Construction of the gears of the orrery required more than a little patience working with the printed parts and bearings.
I began with the base inserting the largest copper rod and all of the legs. I found that due to the printing process such as some parts having a larger footprint in the first layer/s of the print some legs stuck in snugly and didn’t require any further coersion whereas others would slip out as soon as I lifted the base.
At this stage I chose not to glue the parts in as I thought I’d need them to come off during assembly (see below!) but I will probably do so in the future.
Another field of difficulty I had with the build was inserting the bearings into the 3D printed parts. Some bearings slotted in but some I really had to hammer in - I hoped I didn’t have to try to get them out any time soon! These parts with the bearings also had to go onto the main shaft which again required a fair amount of force - I’m glad I didn’t initially glue the legs on because I’m not sure the connections would have been able to handle that kind of stress.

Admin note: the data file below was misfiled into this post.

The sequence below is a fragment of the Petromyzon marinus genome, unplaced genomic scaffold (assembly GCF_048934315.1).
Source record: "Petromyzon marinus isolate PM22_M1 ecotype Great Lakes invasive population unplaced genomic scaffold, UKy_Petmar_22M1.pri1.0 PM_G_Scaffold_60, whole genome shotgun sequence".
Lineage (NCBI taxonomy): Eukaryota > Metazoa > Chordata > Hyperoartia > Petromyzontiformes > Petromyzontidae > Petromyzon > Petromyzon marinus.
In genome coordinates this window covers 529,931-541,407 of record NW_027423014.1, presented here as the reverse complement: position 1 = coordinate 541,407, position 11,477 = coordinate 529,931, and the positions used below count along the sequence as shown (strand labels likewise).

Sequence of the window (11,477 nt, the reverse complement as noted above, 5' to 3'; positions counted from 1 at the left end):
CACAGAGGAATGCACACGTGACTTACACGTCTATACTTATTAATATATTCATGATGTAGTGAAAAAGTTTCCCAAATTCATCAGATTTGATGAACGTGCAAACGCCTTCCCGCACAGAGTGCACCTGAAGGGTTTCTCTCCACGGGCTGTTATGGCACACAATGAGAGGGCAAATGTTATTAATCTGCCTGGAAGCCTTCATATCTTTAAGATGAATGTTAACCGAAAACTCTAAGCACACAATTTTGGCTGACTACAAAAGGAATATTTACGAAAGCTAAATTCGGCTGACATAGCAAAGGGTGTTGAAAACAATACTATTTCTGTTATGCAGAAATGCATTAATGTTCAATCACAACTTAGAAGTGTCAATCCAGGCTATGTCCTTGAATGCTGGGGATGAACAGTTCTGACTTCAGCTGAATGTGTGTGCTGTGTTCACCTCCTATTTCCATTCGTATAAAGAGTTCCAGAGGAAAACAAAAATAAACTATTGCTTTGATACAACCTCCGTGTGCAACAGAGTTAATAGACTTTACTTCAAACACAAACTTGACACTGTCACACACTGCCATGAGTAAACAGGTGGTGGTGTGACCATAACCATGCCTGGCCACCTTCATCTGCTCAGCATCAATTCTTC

From here each rod arm and gear had to be attached to the main shaft, each level was labelled with a number of dots indicating its position on the shaft to make sure each orbit was increasingly larger. Again, some were easy to attach, some were quite lose and needed glue, and yet more were extremely difficult and had to be greatly coerced into position.
At long last, each gear was assembled correctly - yay! But at this stage I was exhausted, the next step could wait for tomorrow!